Today: Are redheads dying out?
While less than 2 percent of the world’s population has red hair, these ginger folks aren’t disappearing anytime soon. A few years ago, the media reported that climate change was going to wipe out all redheads. The internet has also spread “proof” that red-headed people aren’t long for this world.
It’s true that being a ginger is rare. Only about 4-5 percent of the world’s population carries the red hair gene. It’s more common in northern European countries, including the United Kingdom (just look at Prince Harry). And the chances of having red hair with blue eyes, like actress Amy Adams, is even slimmer.
People with the unique manes are here to stay, even though some have asserted otherwise.
Alistair Moffat, the chief executive officer of ScotlandsDNA, claimed in 2014: “We think red hair in Scotland, Ireland and in the North of England is an adaption to the climate. I think the reason for light skin and red hair is that we do not get enough sun and we have to get all the Vitamin D we can.”
He went on to say that that fewer clouds and more sun would result in fewer people carrying the redhead gene.
First, it should be noted that there is no record of Moffat having a degree in genetics (but he did reportedly earn a Masters of Philosophy in 1975). However, he was keen in promoting his company’s genetic ancestry testing kit, and his claims about redheads dying out due to climate change were quickly debunked.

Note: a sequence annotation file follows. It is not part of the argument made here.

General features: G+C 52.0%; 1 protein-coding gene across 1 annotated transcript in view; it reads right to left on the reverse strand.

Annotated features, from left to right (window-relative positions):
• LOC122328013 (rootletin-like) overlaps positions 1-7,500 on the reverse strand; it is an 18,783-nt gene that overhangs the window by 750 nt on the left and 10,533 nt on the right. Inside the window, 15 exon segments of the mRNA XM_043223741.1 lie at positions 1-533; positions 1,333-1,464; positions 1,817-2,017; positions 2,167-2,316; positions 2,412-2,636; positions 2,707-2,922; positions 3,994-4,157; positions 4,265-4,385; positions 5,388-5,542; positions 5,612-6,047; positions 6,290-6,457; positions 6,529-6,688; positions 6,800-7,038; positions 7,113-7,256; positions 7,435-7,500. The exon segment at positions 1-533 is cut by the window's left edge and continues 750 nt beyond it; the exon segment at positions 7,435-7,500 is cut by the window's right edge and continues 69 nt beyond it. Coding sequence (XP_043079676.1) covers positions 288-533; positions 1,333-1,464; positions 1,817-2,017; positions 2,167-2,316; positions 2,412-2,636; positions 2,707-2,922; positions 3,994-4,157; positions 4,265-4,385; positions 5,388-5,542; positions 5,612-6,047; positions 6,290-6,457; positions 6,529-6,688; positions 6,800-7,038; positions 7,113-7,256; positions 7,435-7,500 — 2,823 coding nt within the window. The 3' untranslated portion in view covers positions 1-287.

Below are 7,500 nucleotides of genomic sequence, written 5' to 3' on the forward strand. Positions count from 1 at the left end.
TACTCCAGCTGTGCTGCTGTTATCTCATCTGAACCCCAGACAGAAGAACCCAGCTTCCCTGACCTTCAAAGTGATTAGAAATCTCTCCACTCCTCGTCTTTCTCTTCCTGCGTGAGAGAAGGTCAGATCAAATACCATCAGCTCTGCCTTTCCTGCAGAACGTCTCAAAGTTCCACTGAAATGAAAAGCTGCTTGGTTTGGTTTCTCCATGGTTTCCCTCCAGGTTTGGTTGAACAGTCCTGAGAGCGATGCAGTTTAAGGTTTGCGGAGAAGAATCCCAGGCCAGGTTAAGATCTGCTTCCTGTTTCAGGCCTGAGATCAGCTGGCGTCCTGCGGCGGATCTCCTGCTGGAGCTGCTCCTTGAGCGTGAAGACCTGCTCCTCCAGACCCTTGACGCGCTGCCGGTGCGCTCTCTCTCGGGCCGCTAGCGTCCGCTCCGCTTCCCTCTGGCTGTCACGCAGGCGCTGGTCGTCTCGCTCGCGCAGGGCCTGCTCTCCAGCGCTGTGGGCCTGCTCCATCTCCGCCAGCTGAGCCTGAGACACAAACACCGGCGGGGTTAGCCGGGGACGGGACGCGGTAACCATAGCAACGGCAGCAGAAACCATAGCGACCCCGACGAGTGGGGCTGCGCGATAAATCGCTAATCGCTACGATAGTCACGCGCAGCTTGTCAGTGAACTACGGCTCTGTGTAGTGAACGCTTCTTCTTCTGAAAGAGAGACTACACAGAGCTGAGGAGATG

A mutation in a gene called MC1R, which is more common in places such as Scotland and Ireland, is responsible for red hair. In order for a child to have red hair, both parents must carry the recessive gene. Non-redhead parents who carry the recessive gene have a 25 percent chance of having a child with red hair.
It can even skip generations. Neither of Prince Harry’s parents—Prince Charles or Princess Diana—were born with red hair, but his grandfather Prince Philip was a carrot-top in his youth. Meanwhile, Harry’s brother William has brown hair.
Recessive genes can become rarer, but they cannot die out completely. For redheads to truly disappear, they would have to completely stop having sex—as would everyone else carrying the recessive gene.
Without offering clear scientific evidence, the Oxford Hair Foundation reported in 2005 that redheads could disappear as early as 2060. It turned out the group was affiliated with Proctor & Gamble, which coincidentally makes red hair dye. Numerous scientists spoke out against the unsubstantiated claim.
There have also been rumors that blondes are going extinct. A 2002 report, which was widely circulated by the media, falsely cited a nonexistent anthropologist from the World Health Organization.
While red heads aren’t dying out, they are a little different than their blonde and brunette counterparts. It’s believed they cope with pain differently. Studies have shown that they require 20 percent more anesthesia for sedation and require more local topical anesthetics. They are also more susceptible to sunburns and skin cancer.
By Noelle Talmon, contributor for Ripleys.com